Ubuntu: Why does Ubuntu 16.04 set all drive IO schedulers to “deadline”?



Question:

I just installed Xubuntu 16.04-64bit to a second partition on my laptop. I noticed it seemed a bit slow at times, so I checked which IO scheduler it was using for that drive, which turns out to be deadline for all drives. I do have a couple of SSDs and hard drives so I know that "deadline" is best for SSDs and cfq for hard drives.

I booted into 14.04 on another partition and it is using cfq for the rotating drives and deadline for the SSD, as it should. I, also, looked into /etc/udev/rules.d to see if 14.04 was using a rule to configure for the type of drive but it wasn't there, so I assume that the kernel is doing it.

So I'm wondering if this is a bug or are they using "deadline" for everything now?

Update: The comment I wrote about /etc/udev/rules.d was a mistake. In fact I have been using a udev rule to change the scheduler (just as the answer has below) according to rotation type since I started using an SSD, a few years back. I guess I just forgot...getting old. Anyway, one of the references I used was Debian SSD optimization wiki.

Wouldn't it be a good idea if it was included? Just a suggestion!


Solution:1

With the release of 14.04 the default scheduler for the 3.13 kernel was changed from CFQ to Deadline.

There is no longer a separate server kernel and the CFQ sheduler is not suited to many server usage scenarios eg KVM write timeouts. There are even performance regressions on the desktop with USB devices.


Solution:2

The Ubuntu Kernel Team regularly run a lot of analysis of different simulated workloads on different file systems and I/O schedulers to get an idea of the best generic I/O scheduler choice. The general answer is that there is no perfect I/O scheduler choice for a generic configuration across all the different types installs for all the different kinds of media. The salient points to remember are:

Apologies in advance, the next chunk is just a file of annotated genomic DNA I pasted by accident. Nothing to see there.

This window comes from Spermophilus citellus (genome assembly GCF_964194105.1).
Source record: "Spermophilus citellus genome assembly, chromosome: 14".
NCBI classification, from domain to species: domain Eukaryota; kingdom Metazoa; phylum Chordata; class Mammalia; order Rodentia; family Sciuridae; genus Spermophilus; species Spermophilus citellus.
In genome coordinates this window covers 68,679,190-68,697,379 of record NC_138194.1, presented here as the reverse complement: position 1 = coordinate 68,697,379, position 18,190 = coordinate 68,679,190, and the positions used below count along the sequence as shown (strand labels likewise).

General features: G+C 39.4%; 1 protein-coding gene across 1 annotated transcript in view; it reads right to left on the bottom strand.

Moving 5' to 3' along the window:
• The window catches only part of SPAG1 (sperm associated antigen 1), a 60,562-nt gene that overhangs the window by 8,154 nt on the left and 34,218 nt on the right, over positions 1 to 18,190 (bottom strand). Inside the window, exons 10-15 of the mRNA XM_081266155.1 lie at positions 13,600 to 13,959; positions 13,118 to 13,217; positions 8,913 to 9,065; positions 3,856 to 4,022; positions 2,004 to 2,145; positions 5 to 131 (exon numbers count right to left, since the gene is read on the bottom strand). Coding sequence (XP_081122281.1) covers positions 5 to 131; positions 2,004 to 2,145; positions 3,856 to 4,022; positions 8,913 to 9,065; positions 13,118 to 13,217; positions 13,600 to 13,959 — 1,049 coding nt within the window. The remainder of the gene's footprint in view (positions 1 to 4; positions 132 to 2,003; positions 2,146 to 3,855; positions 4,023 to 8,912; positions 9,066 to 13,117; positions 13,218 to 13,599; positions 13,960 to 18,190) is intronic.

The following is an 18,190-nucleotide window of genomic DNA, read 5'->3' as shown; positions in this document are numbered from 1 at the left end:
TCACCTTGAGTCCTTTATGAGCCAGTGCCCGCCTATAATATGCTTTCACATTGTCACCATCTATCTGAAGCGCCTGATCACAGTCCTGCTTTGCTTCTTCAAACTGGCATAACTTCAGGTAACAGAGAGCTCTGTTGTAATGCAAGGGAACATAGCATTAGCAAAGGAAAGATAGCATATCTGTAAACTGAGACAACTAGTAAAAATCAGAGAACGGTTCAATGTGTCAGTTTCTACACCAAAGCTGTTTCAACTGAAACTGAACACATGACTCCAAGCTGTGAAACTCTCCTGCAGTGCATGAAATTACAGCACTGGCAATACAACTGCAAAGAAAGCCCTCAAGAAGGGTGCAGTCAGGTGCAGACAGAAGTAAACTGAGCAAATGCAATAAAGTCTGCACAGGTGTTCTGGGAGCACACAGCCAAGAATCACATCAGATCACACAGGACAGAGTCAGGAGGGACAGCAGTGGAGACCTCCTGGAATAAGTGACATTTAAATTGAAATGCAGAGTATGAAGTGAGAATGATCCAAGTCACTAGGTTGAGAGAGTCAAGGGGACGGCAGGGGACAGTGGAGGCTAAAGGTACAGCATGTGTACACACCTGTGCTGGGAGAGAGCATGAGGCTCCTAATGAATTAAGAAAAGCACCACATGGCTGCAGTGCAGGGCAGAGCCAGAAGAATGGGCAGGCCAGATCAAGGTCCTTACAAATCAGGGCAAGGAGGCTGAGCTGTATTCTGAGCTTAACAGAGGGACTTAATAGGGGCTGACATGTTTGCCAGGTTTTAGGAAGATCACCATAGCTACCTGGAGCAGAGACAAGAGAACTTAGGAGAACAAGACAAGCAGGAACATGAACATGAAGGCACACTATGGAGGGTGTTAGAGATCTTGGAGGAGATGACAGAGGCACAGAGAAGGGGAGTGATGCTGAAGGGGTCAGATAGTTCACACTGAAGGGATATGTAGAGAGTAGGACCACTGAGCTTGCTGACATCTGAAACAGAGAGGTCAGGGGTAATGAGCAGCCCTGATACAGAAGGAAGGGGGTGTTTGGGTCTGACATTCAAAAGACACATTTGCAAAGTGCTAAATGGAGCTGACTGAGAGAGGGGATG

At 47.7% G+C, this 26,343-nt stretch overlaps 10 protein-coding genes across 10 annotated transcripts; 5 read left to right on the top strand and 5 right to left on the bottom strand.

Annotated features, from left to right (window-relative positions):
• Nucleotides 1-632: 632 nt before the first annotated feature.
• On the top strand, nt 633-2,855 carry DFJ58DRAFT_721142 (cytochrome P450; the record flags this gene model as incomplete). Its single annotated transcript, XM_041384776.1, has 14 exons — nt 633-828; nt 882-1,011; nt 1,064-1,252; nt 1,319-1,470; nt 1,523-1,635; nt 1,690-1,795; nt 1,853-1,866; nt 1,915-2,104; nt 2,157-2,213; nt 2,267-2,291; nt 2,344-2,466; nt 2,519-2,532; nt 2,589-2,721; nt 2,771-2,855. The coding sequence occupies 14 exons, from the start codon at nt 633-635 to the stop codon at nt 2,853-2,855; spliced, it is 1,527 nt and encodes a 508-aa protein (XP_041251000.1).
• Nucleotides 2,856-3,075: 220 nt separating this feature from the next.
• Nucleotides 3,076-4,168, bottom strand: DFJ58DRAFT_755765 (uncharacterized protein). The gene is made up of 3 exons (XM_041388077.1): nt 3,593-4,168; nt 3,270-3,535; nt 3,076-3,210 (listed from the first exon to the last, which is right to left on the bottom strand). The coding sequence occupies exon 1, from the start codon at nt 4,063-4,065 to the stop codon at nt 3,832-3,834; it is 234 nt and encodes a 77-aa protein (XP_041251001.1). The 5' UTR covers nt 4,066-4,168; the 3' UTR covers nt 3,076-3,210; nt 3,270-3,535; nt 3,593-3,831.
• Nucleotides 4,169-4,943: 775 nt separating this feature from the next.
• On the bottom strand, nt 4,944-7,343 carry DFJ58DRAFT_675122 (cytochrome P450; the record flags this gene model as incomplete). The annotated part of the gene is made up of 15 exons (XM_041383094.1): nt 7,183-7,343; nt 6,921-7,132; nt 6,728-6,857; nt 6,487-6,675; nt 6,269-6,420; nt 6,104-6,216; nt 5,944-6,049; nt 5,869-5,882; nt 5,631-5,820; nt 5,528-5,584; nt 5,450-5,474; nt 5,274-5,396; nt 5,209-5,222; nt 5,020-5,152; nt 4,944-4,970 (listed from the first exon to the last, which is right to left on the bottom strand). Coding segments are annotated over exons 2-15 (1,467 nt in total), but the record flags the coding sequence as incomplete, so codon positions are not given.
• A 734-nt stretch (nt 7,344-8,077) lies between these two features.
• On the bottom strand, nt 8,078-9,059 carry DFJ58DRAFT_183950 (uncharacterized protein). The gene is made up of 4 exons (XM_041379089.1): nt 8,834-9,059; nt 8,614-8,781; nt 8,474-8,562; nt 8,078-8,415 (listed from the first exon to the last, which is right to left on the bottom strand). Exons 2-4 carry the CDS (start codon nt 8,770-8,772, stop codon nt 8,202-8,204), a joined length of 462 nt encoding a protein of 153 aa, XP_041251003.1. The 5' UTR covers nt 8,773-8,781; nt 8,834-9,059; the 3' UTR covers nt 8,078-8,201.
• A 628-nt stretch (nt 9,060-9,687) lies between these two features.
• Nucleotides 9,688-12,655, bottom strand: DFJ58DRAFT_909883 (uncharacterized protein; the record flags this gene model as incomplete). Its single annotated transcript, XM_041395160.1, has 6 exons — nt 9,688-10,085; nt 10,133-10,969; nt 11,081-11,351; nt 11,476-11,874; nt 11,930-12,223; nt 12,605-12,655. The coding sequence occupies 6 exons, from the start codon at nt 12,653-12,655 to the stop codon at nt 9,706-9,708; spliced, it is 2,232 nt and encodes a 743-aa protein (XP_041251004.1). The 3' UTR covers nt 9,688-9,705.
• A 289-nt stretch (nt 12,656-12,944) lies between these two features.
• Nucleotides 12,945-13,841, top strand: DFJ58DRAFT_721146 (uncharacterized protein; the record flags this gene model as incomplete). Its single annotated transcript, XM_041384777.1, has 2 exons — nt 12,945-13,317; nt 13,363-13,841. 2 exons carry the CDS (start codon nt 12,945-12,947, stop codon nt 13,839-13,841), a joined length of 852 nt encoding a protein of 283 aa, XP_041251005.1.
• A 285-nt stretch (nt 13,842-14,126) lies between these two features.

1. Systems are moving to SSD, so noop or deadline are best for these; noop has less CPU overhead than deadline.

  2. CFQ vs Deadline is a hard call. CFQ does allow greater flexibility. However, we found that for a wider range of simulated I/O operations, deadline provided lower latencies and slightly higher higher throughput than CFQ.

  3. I benchmark kernels regularly (each kernel test takes 3+ days to complete) for a range of file systems and I/O schedulers. From this, and other assorted data we try to make an informed decision on the best choice, see:

http://kernel.ubuntu.com/~cking/fs-tests/

There are pros/cons to all I/O schedulers, so any default is not perfect and the Ubuntu kernel team is always willing to have input to the default choice if compelling data and reasons show us to change otherwise.


Solution:3

I don't know why the developers decided to choose deadline as default scheduler, maybe it is because most new computers ship with a SSD, on which normally the systems are installed. You can set the scheduler manually this way, in case you haven't already installed it ... install gksu :

Open a terminal and execute :

sudo apt install gksu    

Then execute this command :

gksudo gedit /etc/udev/rules.d/60-schedulers.rules    

Paste the following text into the empty file and save the changed file.

# set cfq scheduler for rotating disks  ACTION=="add|change", KERNEL=="sd[a-z]", ATTR{queue/rotational}=="1", ATTR{queue/scheduler}="cfq"    # set deadline scheduler for non-rotating disks  ACTION=="add|change", KERNEL=="sd[a-z]", ATTR{queue/rotational}=="0", ATTR{queue/scheduler}="deadline"    

Reboot the operating system and now you are using the optimal schedulers for HDDs and SSDs.


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